You Think You Can Sue – Now What?

If you have experienced an illness or injury and you believe it is due to the negligence of another person, business, or other legal entity, you may have a personal injury case. The requirements for a personal injury case are:

  1.       The one who caused your injury owed you a duty of care
  2.       The person or business was negligent in that duty
  3.       You suffered injury or damage that was caused by the breach of duty
  4.       The injury or damage can be demonstrated legally 

What is a duty of care?

Simply put, a duty of care is an obligation to act responsibly to avoid injury to another person. All reasonable precautions should be taken, laws and safety codes followed, and in the case of medical care, reasonable standards of care must be followed. 

You could say that we all owe one another a duty of care in a broad sense – showing basic decency, for instance. But in lawsuits, it is necessary to show legal obligations. You can’t sue someone for injuries unless there has been a measurable breach of a legal obligation.

So while a homeowner should, out of decency, keep the sidewalk in front of his house free of obstacles to keep it safe, you can only sue the person for a slip and fall if the homeowner is required by law to maintain the sidewalk that crosses his property. In such a case, however, if the homeowner is not legally obligated, the municipality is; therefore, part of my job as a successful personal injury lawyer is to find the responsible party and hold them accountable.

 Demonstrating injury and causation

If you are injured, seek medical care immediately and keep very detailed records of your injuries and treatment. It is critical to establish a connection between your injuries and the negligence of the responsible party and have the evidence to support it. Documents to retain for evidence include:

  • All medical records, including documentation regarding your health before the incident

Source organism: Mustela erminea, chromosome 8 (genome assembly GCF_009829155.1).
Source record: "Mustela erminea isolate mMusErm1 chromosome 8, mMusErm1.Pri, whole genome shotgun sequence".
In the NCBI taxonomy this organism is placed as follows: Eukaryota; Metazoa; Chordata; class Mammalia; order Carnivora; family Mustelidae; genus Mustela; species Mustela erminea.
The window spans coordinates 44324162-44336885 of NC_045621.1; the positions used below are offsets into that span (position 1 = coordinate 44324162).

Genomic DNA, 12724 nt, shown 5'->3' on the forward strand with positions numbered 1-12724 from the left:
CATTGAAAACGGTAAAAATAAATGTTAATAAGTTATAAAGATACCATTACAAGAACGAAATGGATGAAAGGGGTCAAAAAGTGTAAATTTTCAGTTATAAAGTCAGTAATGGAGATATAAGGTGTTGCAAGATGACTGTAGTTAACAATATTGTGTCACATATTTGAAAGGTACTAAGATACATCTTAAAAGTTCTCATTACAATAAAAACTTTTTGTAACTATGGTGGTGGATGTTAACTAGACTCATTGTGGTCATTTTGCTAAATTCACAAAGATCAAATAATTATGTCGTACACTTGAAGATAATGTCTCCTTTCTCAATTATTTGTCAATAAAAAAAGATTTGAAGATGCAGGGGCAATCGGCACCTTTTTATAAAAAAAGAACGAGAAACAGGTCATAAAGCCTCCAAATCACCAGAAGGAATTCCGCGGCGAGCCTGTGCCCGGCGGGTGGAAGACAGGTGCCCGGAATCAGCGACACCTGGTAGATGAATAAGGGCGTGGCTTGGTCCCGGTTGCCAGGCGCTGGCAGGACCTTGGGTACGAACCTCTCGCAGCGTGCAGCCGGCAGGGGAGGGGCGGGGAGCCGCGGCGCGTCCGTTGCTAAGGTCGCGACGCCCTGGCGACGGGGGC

• Medical bills
  • Log of doctor visits
  • Information regarding your psychological condition before and after the accident (documentation here may include witnesses who can testify to changes following the incident) 

Important “don’ts”

  • Don’t sign anything. Insurers often try to create a sense of urgency, especially if they know you are struggling financially.
  • Don’t give a recorded statement about the incident to the insurance company before speaking to your own legal counsel.
  • Don’t write about it on social media or any public or written forum. Avoid talking about the incident with friends and family, beyond the basics. 

Important “do’s”

  • Take pictures. If possible, take pictures at the scene. Show any damage to your property (for example, in a car accident) as well as your physical condition. Pictures of you before the accident and pictures after the accident are very important pieces of evidence. 
  • Keep track of other expenses that have been incurred due to the injury (such as home modifications like handicap ramps, handrails, etc.) 

Call me from anywhere in Florida at (954)448-7288 to help you determine the strength of your case and what we need to do to get you the compensation you deserve.

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